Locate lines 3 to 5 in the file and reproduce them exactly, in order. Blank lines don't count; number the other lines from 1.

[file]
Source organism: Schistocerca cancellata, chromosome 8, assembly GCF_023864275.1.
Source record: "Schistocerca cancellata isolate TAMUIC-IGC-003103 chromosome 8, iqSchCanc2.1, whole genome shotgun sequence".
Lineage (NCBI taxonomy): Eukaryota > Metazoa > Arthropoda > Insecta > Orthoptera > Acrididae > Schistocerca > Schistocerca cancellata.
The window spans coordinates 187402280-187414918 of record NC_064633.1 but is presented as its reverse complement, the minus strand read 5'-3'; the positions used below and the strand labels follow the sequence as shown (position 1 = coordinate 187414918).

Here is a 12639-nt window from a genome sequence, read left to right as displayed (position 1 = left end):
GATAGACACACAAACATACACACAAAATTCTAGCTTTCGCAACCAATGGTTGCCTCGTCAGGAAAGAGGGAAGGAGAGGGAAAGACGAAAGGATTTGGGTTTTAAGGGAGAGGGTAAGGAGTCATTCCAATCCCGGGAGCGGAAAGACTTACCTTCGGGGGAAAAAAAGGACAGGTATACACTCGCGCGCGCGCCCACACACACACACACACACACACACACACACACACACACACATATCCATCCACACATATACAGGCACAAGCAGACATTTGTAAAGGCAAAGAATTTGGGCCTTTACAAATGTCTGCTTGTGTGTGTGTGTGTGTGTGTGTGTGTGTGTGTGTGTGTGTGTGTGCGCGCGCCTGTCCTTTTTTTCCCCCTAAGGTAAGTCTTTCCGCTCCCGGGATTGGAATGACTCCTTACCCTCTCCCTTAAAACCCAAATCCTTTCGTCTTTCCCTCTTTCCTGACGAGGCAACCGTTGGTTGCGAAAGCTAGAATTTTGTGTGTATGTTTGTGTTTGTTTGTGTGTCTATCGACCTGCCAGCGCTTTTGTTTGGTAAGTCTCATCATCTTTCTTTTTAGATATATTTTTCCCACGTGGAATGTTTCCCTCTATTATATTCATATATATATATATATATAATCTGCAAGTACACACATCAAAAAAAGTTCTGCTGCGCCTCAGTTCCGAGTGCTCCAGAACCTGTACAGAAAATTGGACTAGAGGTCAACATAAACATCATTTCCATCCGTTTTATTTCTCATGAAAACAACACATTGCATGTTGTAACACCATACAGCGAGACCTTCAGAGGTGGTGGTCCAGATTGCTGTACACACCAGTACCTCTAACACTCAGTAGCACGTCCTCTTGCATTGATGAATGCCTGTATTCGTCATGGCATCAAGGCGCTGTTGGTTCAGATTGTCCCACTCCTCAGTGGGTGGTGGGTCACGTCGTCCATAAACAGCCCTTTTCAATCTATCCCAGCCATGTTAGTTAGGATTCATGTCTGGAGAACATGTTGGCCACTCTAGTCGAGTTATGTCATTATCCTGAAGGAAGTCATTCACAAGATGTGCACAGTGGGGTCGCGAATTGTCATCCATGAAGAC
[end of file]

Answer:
Lineage (NCBI taxonomy): Eukaryota > Metazoa > Arthropoda > Insecta > Orthoptera > Acrididae > Schistocerca > Schistocerca cancellata.
The window spans coordinates 187402280-187414918 of record NC_064633.1 but is presented as its reverse complement, the minus strand read 5'-3'; the positions used below and the strand labels follow the sequence as shown (position 1 = coordinate 187414918).

Here is a 12639-nt window from a genome sequence, read left to right as displayed (position 1 = left end):